h1

Dharma and the Bees

December 4, 2009

Three weeks ago the Old Man, who lives in one of the other units in the  complex I reside at, told me he had something to show me.   A wild swarm of honeybees which were resting in a medium-sized bushy tree less than 25 yards from my unit.  The tree is right up against the fence between our complex of units and the adjacent ones, about three feet from the fence.

The Old Man said that they were probably just having a rest on the way to somewhere else.  It was a coldish drizzly day and he told me that the Queen would be in the middle of the swarm and the bees were vibrating their wings to keep her warm.

The Old Man said he used to keep bees in his youth.  Like me, he shares a child-like delight in these chance encounters with nature. Although he doesn’t love the Urban Possum population so much because they eat his vegetables.  It is a running banter between us where I say I don’t believe they are the culprits because I am feeding them good tucker each evening up the road in my backyard.

It is ironic that I lived in country Victoria for seven years and had no close encounters of the possum kind and now that I am living in the dark heart of suburbia, there is a tribe of five possums that regularly hang out (literally) on my washing line waiting for their snackies each evening.

Today I strolled down to see if the bees were still there.  I live in a heavily built up urban area and expected that somebody would have called the Council by now to have them removed.  Much to my delight they were still there and, fascinated, I watched them waggling on pure white honeycomb.  They are setting up home.

There’s something about bees.   I pray for the bees since I learned how they are in crisis with Colony Collapse Disorder and the varroa mite.  Back in 2000, I had a mystical experience with a swarm of bees in South Australia and, well, there’s just been a lot of charming encounters with the little brownies over the whole of my life.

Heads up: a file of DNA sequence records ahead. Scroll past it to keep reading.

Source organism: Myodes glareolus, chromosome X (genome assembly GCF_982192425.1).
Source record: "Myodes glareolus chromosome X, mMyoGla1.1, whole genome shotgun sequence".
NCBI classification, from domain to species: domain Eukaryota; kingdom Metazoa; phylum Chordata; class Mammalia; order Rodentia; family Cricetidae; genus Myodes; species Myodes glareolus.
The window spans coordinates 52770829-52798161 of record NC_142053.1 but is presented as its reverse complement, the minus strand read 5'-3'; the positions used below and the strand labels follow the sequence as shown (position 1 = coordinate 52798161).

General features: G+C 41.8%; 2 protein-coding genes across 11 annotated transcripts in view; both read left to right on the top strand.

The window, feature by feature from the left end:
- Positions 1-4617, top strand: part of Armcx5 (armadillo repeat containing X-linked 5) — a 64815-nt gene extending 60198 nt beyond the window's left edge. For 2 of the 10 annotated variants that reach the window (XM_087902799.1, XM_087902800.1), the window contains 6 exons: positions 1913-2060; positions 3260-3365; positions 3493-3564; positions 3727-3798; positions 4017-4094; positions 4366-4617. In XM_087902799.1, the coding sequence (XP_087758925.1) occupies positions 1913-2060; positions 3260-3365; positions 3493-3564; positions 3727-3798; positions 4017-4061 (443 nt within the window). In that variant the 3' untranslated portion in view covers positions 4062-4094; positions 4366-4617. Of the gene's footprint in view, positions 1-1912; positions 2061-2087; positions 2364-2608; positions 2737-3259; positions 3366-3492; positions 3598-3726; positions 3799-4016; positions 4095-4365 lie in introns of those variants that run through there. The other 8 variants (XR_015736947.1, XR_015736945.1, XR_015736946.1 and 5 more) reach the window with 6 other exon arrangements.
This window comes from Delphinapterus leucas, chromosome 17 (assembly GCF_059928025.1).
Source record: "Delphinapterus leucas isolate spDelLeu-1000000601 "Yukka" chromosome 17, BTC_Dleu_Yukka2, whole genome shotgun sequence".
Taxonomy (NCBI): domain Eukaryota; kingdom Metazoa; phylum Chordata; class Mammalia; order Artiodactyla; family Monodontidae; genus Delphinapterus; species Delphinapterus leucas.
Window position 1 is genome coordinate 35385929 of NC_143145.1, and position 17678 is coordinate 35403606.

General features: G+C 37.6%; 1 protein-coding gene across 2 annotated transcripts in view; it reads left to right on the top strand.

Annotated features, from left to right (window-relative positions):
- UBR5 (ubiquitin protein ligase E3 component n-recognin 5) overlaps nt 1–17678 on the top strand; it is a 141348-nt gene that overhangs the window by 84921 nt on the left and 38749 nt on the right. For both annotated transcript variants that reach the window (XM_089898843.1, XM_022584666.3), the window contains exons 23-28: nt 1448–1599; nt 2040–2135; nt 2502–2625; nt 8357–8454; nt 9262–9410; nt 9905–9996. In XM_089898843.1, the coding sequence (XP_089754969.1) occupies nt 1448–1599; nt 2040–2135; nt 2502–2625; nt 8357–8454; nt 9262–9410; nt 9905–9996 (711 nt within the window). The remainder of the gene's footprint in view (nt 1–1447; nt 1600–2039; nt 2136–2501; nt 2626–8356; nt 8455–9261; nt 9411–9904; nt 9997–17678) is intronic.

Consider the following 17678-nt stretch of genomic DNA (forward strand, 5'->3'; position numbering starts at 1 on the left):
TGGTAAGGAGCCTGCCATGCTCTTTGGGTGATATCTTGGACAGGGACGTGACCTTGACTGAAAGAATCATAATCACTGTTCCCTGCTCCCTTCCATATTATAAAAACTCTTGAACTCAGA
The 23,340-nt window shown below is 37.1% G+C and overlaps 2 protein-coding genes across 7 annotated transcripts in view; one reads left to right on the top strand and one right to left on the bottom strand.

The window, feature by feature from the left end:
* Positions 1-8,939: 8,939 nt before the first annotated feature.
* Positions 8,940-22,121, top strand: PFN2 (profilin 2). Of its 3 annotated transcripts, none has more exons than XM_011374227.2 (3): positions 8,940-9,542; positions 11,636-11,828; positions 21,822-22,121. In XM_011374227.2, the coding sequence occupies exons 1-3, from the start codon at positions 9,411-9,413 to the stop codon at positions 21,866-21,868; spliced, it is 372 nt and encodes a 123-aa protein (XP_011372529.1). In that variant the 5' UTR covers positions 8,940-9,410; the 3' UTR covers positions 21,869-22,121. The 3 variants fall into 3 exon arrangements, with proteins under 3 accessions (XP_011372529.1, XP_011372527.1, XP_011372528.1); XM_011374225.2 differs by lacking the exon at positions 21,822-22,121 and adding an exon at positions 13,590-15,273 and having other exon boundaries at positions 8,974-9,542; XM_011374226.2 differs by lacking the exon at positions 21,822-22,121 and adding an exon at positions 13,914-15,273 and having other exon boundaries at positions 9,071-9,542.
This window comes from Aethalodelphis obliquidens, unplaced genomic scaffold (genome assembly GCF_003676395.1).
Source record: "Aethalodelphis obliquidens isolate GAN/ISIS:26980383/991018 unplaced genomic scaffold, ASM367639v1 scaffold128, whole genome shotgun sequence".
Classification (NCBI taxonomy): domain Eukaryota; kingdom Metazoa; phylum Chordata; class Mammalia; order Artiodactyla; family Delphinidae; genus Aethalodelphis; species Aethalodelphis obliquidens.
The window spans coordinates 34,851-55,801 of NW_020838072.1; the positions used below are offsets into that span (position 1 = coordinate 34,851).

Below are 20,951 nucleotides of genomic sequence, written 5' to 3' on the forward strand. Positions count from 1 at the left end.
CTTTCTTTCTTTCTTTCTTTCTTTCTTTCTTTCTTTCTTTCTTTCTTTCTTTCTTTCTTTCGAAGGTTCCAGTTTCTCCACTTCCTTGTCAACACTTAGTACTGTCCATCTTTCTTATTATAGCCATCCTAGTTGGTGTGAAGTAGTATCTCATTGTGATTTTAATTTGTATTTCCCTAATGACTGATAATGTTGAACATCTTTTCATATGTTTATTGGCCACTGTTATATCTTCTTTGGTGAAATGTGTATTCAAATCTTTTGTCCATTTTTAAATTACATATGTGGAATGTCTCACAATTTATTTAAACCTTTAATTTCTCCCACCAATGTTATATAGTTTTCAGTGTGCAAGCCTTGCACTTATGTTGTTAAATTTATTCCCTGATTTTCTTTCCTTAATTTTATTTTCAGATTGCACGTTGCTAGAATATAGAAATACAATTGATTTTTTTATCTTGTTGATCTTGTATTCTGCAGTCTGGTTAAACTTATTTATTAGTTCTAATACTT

A couple of months ago, I had a whimsical thought that I would like to keep bees, however I neither have a tree or a flower garden and living in a residential area, wouldn’t be practical to stick a skep in my backyard.

So when The Old Man showed me the wild swarm, I went “Hmmmmm, something is definitely happening”.

Five years ago, a colleague of Australian Shaman Spiritualist Scott Alexander King of  “Animal Dreaming” fame, told me a little secret about bees: that their medicine is about the energy of money.  Since then I have researched the history, mythology and folklore of beekeeping and the Ancient bee-goddesses and have been drawn deeper into following, in my solitary way, the pollen path.

The arrival of this wild swarm in my immediate vicinity could be perceived as a harbinger of change in my fortunes……I do not know. 

Bees - Wells Cathedral, UK - Spring 2008

 I am currently dipping and scooping through ‘Thick Face, Black Heart’ by Chin-Ning Chu, a most interesting book. I had borrowed it out from the library a year or so ago and just never got around to reading it.  Chapter 4 Dharma and Destiny has been extraordinarily pertinent to the micro-drama that is happening in my life right now with The Landlady.

Before reading this chapter, I had not read much about dharma or its nuances.  You could say that the wisdom of Dharma was missing from my tool box and, despite the title, Thick Face, Black Heart – the mystical wisdom the authoress expresses is in synergy with that taught by Caroline Myss and Julia Cameron.